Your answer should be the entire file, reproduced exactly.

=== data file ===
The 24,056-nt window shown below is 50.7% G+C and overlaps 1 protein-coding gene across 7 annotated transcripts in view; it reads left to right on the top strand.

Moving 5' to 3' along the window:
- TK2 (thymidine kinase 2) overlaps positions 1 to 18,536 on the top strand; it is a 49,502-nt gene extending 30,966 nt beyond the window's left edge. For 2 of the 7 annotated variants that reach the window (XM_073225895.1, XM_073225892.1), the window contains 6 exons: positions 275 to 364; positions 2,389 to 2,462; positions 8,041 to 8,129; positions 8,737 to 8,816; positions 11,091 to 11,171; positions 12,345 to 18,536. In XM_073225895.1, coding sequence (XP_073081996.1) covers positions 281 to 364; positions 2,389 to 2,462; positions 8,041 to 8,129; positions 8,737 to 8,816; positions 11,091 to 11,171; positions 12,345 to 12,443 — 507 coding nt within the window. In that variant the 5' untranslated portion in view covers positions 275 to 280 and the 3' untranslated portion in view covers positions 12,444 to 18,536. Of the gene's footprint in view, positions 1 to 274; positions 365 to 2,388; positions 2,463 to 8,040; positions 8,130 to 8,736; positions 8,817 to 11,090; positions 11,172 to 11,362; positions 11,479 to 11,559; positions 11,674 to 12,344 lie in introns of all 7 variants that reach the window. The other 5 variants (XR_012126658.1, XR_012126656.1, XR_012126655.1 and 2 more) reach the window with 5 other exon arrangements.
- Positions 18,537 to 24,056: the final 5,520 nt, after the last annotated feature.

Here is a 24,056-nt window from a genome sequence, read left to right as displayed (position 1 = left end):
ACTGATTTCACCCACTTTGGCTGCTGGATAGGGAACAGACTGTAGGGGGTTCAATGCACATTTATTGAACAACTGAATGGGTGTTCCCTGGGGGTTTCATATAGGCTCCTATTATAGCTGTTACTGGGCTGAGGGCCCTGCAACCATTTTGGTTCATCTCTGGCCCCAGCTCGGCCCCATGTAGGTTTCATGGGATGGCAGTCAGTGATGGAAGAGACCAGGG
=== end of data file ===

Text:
The 24,056-nt window shown below is 50.7% G+C and overlaps 1 protein-coding gene across 7 annotated transcripts in view; it reads left to right on the top strand.

Moving 5' to 3' along the window:
- TK2 (thymidine kinase 2) overlaps positions 1 to 18,536 on the top strand; it is a 49,502-nt gene extending 30,966 nt beyond the window's left edge. For 2 of the 7 annotated variants that reach the window (XM_073225895.1, XM_073225892.1), the window contains 6 exons: positions 275 to 364; positions 2,389 to 2,462; positions 8,041 to 8,129; positions 8,737 to 8,816; positions 11,091 to 11,171; positions 12,345 to 18,536. In XM_073225895.1, coding sequence (XP_073081996.1) covers positions 281 to 364; positions 2,389 to 2,462; positions 8,041 to 8,129; positions 8,737 to 8,816; positions 11,091 to 11,171; positions 12,345 to 12,443 — 507 coding nt within the window. In that variant the 5' untranslated portion in view covers positions 275 to 280 and the 3' untranslated portion in view covers positions 12,444 to 18,536. Of the gene's footprint in view, positions 1 to 274; positions 365 to 2,388; positions 2,463 to 8,040; positions 8,130 to 8,736; positions 8,817 to 11,090; positions 11,172 to 11,362; positions 11,479 to 11,559; positions 11,674 to 12,344 lie in introns of all 7 variants that reach the window. The other 5 variants (XR_012126658.1, XR_012126656.1, XR_012126655.1 and 2 more) reach the window with 5 other exon arrangements.
- Positions 18,537 to 24,056: the final 5,520 nt, after the last annotated feature.

Here is a 24,056-nt window from a genome sequence, read left to right as displayed (position 1 = left end):
ACTGATTTCACCCACTTTGGCTGCTGGATAGGGAACAGACTGTAGGGGGTTCAATGCACATTTATTGAACAACTGAATGGGTGTTCCCTGGGGGTTTCATATAGGCTCCTATTATAGCTGTTACTGGGCTGAGGGCCCTGCAACCATTTTGGTTCATCTCTGGCCCCAGCTCGGCCCCATGTAGGTTTCATGGGATGGCAGTCAGTGATGGAAGAGACCAGGG